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They do not suffer from burn in at all, either LCD or DLP. With regard to cost of ownership, you should factor in about $400 per 1500-3000 hours of use (depending on specific model) for the replacement bulbs.
 

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I am going front projection for about 50" right now. It is getting me into the technology, costing less than a rear projection TV, has less of a "sweet spot" problem, allows me to upgrade projector and/or screen later, doesn't weight 200 lbs. etc. etc.


It's a win-win-win for me. Obviously, ambient light is an issue, but it would be with an RPTV, too. And the burn-in proof RPTVs are expensive anyway.


Mark
 

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Since with either RPTV or fp one end of my room was going to be dominated by a screen. The 57"-65" RPTVs I was looking at were about 2.5 feet deep. With my fp, the picture is 0 inches off the wall. I now have 2+ feet of usable room length I didn't have before.
 

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I too was originally looking at buying a RPTV. I install for a cable company so I see almost every RPTV out there. I never really found one that made me say yes this is it. While I'm sure 95% are never calibrated properly. It was the size and limited viewing angles that bothered me. I found this forum and eventually the idea of a FP was is my sites. I settled on the 300u and I'm building a HTPC for the ultimate picture quality. I very glad I went this route.


I mounted it to the ceiling for about $20 (see mounting the 300u thread)


I built a simple 48 by 82.5 screen with 1 by 3 and that cheap smooth wall board used in bathrooms. Lightly sanded and framed with flat black trim. It's very light and hangs on the wall like a very large Picture. It's painted with Goo paint via wagner sprayer. Goo is a very good product and is easy to apply and very forgiving!


I made a component cable with 3 RG6 coax cables cut to exactly the same lenght with F to Phone adapters.


I am very pleased with the overall outcome. Every one is amazed when they see it. Ever regular analog looks great through a SA3100 cable box.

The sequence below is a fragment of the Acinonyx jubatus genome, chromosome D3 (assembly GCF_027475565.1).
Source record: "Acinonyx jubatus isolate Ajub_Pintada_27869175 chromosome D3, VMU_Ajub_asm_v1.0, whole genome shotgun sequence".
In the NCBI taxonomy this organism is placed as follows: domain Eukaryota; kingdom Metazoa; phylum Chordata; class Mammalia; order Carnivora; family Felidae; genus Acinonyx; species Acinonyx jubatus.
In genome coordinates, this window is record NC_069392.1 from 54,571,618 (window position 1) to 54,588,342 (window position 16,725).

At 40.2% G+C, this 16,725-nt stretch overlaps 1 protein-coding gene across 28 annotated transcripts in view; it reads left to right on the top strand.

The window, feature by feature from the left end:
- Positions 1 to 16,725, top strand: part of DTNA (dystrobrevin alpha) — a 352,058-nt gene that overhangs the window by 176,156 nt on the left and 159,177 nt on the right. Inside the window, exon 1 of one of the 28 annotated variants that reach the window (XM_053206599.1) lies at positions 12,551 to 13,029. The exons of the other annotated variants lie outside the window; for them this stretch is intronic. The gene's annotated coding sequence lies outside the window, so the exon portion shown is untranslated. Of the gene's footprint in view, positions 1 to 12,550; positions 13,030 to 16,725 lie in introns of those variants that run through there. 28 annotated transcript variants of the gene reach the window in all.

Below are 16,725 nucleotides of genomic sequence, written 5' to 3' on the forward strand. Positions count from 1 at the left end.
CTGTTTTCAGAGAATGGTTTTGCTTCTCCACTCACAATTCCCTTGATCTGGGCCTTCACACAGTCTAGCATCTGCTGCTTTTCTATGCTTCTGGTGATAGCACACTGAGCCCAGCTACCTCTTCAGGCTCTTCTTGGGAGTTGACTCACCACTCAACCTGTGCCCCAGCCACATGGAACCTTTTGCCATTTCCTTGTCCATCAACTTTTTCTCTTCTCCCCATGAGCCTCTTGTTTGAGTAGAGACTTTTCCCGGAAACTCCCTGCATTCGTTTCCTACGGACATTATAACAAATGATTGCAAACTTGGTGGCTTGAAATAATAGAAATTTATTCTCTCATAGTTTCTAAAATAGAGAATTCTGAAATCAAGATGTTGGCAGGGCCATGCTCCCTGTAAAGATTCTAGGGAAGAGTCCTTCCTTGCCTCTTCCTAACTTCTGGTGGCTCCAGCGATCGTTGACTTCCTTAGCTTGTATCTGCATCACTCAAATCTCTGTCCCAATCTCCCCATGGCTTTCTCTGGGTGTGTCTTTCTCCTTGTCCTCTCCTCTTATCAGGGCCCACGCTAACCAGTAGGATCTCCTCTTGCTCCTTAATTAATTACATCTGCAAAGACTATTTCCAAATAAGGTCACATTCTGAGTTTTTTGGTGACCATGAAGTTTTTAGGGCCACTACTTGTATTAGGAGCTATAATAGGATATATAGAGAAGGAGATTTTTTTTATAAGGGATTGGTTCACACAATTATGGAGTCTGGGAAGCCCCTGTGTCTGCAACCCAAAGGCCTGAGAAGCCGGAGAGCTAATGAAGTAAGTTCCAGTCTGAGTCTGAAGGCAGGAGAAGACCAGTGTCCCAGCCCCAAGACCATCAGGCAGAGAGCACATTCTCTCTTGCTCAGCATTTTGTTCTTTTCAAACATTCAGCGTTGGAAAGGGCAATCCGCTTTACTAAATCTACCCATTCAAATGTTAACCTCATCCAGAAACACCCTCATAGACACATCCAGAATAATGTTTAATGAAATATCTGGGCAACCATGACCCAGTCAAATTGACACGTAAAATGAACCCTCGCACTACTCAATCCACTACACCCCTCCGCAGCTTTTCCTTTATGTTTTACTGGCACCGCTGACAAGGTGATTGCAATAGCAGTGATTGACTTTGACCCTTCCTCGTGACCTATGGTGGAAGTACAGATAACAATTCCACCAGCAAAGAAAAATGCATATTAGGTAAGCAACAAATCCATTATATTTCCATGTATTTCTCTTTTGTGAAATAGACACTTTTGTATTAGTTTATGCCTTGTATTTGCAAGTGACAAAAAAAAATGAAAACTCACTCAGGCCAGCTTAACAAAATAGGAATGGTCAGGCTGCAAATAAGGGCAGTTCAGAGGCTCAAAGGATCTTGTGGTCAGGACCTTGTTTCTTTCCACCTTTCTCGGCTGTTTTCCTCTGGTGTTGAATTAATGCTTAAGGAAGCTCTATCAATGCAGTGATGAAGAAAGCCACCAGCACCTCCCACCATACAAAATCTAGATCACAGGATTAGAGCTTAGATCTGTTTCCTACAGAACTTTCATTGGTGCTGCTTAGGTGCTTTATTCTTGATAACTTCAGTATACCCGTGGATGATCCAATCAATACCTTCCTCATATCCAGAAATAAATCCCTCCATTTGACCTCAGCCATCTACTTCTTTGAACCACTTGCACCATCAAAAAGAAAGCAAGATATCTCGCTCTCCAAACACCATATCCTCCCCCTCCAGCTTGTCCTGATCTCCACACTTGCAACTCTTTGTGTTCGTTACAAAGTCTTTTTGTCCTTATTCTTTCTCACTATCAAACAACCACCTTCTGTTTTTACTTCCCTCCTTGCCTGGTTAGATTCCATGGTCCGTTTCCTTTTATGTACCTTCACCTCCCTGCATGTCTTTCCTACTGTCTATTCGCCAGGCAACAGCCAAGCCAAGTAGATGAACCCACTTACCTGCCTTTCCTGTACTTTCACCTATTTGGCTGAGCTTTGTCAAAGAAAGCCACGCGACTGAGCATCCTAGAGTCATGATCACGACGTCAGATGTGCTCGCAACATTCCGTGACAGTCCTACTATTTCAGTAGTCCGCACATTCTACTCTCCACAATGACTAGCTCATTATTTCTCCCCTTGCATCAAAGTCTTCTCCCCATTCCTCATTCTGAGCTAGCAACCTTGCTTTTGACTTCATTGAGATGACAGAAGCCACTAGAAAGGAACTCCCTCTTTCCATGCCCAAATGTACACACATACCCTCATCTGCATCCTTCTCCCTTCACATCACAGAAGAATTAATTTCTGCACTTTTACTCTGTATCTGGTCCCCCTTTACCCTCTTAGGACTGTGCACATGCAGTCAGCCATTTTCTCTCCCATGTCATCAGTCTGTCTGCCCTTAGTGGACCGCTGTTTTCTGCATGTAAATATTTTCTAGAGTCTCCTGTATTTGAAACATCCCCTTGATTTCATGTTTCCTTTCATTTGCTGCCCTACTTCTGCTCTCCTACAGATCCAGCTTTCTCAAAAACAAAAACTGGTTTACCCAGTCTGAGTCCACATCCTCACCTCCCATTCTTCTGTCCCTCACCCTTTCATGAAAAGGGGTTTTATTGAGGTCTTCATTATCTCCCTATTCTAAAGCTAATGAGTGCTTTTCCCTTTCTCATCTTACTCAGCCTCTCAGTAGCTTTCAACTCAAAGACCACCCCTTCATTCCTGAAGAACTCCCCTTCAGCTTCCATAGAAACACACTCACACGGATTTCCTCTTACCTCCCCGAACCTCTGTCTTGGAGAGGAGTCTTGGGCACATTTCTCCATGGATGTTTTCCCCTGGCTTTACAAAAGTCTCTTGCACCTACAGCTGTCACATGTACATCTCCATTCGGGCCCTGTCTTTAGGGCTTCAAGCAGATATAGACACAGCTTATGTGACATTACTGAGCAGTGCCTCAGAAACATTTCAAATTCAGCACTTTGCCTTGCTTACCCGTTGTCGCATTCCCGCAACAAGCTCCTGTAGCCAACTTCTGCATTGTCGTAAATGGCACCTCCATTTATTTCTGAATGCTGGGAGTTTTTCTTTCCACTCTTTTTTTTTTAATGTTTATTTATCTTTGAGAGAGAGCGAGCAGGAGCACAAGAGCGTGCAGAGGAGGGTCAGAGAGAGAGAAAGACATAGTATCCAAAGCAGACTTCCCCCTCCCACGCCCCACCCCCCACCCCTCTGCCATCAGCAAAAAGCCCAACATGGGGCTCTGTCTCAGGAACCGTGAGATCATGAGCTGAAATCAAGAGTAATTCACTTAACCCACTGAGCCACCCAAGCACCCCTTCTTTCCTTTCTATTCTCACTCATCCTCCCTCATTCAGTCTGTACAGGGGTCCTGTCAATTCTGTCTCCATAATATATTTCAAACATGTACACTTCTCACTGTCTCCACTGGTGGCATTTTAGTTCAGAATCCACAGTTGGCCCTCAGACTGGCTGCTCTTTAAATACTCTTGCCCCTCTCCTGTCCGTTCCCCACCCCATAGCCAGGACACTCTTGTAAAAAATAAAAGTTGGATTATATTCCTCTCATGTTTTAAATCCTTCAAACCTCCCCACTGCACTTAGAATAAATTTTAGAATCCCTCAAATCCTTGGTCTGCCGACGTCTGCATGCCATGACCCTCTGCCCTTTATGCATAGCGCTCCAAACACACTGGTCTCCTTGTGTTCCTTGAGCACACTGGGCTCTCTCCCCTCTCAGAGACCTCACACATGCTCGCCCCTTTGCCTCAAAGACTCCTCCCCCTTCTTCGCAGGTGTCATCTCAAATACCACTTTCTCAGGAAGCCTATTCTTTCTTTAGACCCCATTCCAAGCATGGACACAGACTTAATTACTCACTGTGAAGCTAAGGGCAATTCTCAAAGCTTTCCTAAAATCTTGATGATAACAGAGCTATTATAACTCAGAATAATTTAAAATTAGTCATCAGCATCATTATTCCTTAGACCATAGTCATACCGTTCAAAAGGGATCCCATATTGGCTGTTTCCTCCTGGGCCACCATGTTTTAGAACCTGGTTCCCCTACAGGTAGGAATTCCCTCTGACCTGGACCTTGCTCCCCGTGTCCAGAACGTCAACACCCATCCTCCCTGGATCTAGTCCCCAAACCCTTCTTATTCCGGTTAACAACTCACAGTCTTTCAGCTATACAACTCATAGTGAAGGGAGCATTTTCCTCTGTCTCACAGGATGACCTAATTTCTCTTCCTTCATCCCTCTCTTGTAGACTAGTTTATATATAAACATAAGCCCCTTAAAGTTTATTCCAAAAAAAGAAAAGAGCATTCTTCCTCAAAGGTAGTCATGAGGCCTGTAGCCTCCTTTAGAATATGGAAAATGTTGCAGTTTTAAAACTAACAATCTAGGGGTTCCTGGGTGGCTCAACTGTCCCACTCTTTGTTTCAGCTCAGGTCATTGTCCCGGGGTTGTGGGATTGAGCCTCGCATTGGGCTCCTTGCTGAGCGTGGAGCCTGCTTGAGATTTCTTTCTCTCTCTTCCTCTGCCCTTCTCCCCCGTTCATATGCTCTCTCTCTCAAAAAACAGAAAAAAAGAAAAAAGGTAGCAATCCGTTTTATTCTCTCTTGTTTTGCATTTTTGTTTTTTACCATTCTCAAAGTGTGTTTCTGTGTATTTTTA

I have a total of about $2400 (PJ,DVD,screen,mounting) in this so far not including the HTPC.


This is much less than a high quality RPTV of 60"+size, and the Picture quaility is way better, and bigger. This is very apparent when you compare analog channels from RPTV.


Get a FP, get out a few tools and have some fun. I few weeks from now you'll be sitting in your big chair, with a big smile, watching your favorite flick.

:D
 

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Discussion Starter · #20 ·
Would not being able to mount it to the ceiling or mount a permanent wall screen noticeably decrease the picture quality? I would probably get a good quality tripod screen or something like that. What has scared me off recently has been some of the screenshots i have seen. I know seeing a picture of a screen is nothing like experiencing it in person and the camera could be the source of the problem. But, it's not really the bad screenshots that bothered me, it's the way people in here and other forums reacted to them saying how great they looked. I see some like these that look amazing:

http://jimtreats.crosswinds.net/MyTr...tv%20demo1.tif
http://kotisivu.dnainternet.net/anttimie/Milla.jpg (incredible)
http://kotisivu.dnainternet.net/anttimie/screeni.jpg
http://members.rogers.com/evil-ned/pjshots/pj1.jpg


but then i see others that really make me question it: (sorry if i'm pointing out peoples systems, no offense meant)

http://frank18202.tripod.com//sitebu...enshots008.jpg
http://frank18202.tripod.com//sitebu...enshots009.jpg
http://frank18202.tripod.com//sitebu...res/sw2012.jpg
http://www.sweetnancy.com/images/Hom...FrodoHiRes.jpg
http://www.sweetnancy.com/images/Hom...ShPigHiRes.jpg


(last two are from a much more expensive setup than i'm considering)



So what does it really look like, the top pictures or the bottom pictures?